When Dorothy Gale returned from her trip to Oz, she had a realization: “If I ever go looking for my heart’s desire again, I won’t look any further than my own back yard. Because if it isn’t there, I never really lost it to begin with.”
If Dorothy was living in modern-day Abington and settling into new routines in an effort to stop the spread of the COVID-19 vorus, she may amend that to looking no further than her front steps.
Across the country, families and photographers are taking part in The Front Steps Project, where photographers take pictures of families on their front steps, porch or in front of their home from a safe social distance. Instead of charging a fee, photographers are simply requesting a donation to benefit those in need during the outbreak.
Abington photographer Katie O’Neill was excited at the opportunity to join this creative movement.
“I wanted to be part of the Front Steps Project to help lift spirits and raise money to support different causes related to COVID-19,” said O’Neill. “I will be donating the proceeds to a couple of town food banks as well as to someone local making homemade masks.”
The response has been overwhelming. O’Neill has been able to work with families — and sometimes their pets — from Abington, Brockton, Hingham, Holbrook, Braintree and Whitman. Her photos depict real families and real life, creating memories for families who’ve had their lives turned upside dow by the COVID-19 pandemic.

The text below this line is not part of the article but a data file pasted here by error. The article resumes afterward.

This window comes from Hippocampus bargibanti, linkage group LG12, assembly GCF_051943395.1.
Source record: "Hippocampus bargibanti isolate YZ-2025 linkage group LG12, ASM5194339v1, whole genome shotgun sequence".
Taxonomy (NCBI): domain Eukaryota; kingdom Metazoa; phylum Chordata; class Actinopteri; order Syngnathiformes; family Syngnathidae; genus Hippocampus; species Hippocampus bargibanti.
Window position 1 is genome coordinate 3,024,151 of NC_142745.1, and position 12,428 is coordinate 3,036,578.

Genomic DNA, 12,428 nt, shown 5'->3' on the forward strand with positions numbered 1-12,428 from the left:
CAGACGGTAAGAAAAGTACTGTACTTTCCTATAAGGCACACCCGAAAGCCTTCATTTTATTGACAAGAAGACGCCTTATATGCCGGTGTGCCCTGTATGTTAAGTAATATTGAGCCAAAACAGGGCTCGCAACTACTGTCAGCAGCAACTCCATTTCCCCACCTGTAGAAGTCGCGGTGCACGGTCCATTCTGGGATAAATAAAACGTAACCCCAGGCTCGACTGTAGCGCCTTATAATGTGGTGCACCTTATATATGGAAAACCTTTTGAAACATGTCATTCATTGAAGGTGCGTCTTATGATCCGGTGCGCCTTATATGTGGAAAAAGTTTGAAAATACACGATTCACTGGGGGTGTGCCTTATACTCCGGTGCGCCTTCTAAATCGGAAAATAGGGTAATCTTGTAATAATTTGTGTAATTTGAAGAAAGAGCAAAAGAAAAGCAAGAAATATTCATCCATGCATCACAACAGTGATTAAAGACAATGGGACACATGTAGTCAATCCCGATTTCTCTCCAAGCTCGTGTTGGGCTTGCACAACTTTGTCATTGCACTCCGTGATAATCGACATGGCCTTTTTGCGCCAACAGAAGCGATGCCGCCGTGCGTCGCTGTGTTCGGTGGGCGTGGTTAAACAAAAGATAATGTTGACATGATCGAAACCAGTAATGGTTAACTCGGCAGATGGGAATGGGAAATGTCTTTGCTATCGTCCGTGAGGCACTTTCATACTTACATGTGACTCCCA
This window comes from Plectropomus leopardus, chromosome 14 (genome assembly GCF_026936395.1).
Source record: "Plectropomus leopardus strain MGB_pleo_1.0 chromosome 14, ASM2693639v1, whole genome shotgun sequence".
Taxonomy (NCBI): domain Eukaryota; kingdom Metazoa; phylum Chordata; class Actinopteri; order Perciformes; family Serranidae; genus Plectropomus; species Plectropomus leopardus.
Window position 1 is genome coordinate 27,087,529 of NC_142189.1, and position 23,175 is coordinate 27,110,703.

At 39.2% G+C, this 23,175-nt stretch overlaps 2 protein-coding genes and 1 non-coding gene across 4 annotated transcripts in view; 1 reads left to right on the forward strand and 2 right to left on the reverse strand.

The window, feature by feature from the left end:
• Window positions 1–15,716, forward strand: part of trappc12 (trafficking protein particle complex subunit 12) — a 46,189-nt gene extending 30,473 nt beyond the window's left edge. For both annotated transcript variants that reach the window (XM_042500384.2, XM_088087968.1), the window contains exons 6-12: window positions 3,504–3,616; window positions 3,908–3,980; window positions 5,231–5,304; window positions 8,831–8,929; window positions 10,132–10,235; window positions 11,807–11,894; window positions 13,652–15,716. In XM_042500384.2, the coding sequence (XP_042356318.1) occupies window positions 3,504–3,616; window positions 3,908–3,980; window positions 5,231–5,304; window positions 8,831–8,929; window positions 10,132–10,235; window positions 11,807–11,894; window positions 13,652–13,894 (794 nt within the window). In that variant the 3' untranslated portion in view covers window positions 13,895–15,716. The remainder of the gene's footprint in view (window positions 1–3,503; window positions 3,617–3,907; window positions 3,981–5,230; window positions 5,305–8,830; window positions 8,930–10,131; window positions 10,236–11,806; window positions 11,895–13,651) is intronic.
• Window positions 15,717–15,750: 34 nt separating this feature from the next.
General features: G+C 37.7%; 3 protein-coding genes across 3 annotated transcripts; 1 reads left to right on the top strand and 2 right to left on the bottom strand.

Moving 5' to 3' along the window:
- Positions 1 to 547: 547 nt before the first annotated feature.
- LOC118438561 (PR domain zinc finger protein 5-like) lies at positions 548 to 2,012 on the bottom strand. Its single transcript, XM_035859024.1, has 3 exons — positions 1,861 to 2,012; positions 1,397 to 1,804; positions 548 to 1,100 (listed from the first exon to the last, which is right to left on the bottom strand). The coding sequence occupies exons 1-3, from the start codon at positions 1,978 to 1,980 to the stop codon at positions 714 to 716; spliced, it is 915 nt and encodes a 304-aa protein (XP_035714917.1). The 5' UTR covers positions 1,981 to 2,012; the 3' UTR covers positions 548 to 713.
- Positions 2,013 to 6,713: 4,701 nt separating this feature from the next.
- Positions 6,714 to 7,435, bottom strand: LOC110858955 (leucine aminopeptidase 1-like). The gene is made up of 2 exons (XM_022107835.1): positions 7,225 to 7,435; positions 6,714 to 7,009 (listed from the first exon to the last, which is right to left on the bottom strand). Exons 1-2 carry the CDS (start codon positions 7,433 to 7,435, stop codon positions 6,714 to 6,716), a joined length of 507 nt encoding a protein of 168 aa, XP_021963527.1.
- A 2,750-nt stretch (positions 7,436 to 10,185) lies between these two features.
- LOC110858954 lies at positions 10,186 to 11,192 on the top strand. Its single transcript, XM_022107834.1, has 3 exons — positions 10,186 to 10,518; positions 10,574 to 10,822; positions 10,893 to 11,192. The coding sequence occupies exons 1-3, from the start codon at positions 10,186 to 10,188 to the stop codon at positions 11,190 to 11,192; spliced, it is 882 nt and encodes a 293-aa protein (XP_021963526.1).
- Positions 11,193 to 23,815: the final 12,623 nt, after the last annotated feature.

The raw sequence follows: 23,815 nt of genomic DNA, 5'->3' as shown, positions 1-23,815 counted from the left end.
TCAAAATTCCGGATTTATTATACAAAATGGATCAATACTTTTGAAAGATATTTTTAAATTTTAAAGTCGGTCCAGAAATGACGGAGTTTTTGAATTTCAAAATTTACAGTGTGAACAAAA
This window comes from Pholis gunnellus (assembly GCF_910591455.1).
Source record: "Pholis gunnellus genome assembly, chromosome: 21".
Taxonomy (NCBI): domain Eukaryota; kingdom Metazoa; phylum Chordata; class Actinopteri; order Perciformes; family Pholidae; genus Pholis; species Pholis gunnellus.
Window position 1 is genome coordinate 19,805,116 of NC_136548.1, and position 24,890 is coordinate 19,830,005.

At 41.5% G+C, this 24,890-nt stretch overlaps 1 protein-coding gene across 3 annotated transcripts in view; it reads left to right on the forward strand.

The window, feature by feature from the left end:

Lauren Sweeney, of Abington, was one of the families who took part in the Front Steps experience.
“We were thrilled with Katie and loved the fact that our family has a picture to look back on once this entire thing is behind us,” she said. “As an added bonus, our donation went to the Abington Food Pantry and to purchase material for face masks.”
As current news reports the United States is preparing for a surge in COVID-19 cases over the next couple of weeks, most photographers are pausing their Front Steps projects in an effort to encourage everyone to stay at home. O’Neill has decided to pause after this week as well, but not without praising the generosity of the community.
“I think this project has truly raised spirits and everyone involved has been so generous and happy to help out their community,” said O’Neill.
“It really gives people a sense of purpose in this uncertain time. I get chills just thinking about how special this project really is.”
Written by Michele Christian